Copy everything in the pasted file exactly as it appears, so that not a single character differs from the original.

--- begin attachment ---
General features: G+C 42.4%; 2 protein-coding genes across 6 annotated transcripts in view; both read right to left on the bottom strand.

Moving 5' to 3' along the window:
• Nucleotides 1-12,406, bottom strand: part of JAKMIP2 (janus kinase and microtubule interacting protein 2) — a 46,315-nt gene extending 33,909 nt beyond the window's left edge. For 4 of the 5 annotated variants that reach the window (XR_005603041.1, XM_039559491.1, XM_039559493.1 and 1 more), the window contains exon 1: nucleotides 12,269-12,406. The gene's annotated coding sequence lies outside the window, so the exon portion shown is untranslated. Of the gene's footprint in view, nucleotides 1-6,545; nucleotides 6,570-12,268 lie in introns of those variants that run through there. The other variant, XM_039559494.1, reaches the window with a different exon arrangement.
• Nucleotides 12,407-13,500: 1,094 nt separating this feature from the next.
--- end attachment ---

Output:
General features: G+C 42.4%; 2 protein-coding genes across 6 annotated transcripts in view; both read right to left on the bottom strand.

Moving 5' to 3' along the window:
• Nucleotides 1-12,406, bottom strand: part of JAKMIP2 (janus kinase and microtubule interacting protein 2) — a 46,315-nt gene extending 33,909 nt beyond the window's left edge. For 4 of the 5 annotated variants that reach the window (XR_005603041.1, XM_039559491.1, XM_039559493.1 and 1 more), the window contains exon 1: nucleotides 12,269-12,406. The gene's annotated coding sequence lies outside the window, so the exon portion shown is untranslated. Of the gene's footprint in view, nucleotides 1-6,545; nucleotides 6,570-12,268 lie in introns of those variants that run through there. The other variant, XM_039559494.1, reaches the window with a different exon arrangement.
• Nucleotides 12,407-13,500: 1,094 nt separating this feature from the next.